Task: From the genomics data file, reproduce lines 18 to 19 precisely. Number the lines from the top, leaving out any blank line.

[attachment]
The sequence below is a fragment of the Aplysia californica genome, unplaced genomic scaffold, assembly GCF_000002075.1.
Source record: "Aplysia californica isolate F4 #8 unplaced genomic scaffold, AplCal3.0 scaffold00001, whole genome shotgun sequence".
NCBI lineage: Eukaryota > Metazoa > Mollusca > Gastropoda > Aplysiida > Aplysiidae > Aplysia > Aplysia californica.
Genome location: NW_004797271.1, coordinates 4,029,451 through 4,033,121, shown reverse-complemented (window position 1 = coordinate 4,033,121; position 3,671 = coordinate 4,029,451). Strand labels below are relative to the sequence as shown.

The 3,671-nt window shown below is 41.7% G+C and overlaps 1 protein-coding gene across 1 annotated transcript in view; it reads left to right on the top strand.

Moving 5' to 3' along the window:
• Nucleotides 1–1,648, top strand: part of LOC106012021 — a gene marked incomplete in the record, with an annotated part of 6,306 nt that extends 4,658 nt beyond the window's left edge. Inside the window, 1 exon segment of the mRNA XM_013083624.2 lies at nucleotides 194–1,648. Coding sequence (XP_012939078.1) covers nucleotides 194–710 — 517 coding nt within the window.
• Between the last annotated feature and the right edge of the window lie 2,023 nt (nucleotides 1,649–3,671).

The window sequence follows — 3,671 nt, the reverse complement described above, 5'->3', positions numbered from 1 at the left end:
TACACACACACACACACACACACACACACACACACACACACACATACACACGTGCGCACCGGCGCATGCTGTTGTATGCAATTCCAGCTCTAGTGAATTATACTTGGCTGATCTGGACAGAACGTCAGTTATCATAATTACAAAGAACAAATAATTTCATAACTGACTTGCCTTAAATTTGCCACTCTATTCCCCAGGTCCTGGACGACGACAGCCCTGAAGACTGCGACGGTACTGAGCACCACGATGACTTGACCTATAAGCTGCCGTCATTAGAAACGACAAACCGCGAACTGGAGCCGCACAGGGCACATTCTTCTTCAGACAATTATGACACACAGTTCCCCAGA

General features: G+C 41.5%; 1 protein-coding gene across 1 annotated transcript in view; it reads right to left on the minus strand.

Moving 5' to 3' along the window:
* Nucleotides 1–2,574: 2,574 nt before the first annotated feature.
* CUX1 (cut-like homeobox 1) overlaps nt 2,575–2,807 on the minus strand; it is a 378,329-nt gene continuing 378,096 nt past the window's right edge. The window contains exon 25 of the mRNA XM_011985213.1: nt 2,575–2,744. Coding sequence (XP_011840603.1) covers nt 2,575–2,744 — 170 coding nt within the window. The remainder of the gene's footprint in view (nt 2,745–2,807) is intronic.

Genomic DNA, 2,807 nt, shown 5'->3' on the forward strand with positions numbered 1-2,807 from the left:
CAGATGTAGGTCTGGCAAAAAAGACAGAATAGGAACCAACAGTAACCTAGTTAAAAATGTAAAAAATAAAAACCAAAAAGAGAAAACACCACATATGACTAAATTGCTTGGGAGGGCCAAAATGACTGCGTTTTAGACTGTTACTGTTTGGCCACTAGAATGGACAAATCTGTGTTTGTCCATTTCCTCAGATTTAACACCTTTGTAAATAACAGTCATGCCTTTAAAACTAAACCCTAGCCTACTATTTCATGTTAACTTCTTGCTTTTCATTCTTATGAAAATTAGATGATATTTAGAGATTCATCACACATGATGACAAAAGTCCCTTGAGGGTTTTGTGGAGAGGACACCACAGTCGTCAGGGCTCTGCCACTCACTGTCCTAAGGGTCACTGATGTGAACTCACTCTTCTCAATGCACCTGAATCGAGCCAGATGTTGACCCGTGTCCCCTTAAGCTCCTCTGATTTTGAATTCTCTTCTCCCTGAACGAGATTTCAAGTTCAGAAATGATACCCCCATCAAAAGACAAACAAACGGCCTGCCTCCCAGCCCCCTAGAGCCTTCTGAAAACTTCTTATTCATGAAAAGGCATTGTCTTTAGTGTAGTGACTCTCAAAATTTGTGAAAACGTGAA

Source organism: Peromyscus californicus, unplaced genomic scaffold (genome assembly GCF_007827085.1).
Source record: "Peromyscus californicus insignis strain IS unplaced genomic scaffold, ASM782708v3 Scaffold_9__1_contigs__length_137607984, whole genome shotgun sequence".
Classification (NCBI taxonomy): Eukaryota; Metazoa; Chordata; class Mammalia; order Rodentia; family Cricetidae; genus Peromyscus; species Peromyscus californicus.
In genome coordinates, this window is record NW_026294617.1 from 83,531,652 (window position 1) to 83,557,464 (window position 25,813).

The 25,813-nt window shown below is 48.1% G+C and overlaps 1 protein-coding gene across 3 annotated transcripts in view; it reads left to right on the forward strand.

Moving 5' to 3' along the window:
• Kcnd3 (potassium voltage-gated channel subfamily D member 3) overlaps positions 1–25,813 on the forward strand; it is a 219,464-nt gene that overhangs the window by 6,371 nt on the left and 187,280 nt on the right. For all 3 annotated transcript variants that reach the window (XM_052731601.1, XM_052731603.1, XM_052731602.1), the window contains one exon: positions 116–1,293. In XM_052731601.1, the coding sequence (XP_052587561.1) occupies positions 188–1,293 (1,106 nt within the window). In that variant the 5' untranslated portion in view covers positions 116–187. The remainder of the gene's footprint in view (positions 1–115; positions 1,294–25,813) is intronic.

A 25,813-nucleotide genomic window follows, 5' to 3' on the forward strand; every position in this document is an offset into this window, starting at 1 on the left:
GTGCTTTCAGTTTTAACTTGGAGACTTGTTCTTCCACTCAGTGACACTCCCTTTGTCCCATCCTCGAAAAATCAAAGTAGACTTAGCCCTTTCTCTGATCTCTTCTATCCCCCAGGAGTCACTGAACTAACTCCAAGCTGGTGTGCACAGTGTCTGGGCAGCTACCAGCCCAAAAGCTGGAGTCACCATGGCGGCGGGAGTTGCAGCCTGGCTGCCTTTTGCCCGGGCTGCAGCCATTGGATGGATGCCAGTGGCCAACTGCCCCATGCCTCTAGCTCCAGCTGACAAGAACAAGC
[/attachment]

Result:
Source record: "Peromyscus californicus insignis strain IS unplaced genomic scaffold, ASM782708v3 Scaffold_9__1_contigs__length_137607984, whole genome shotgun sequence".
Classification (NCBI taxonomy): Eukaryota; Metazoa; Chordata; class Mammalia; order Rodentia; family Cricetidae; genus Peromyscus; species Peromyscus californicus.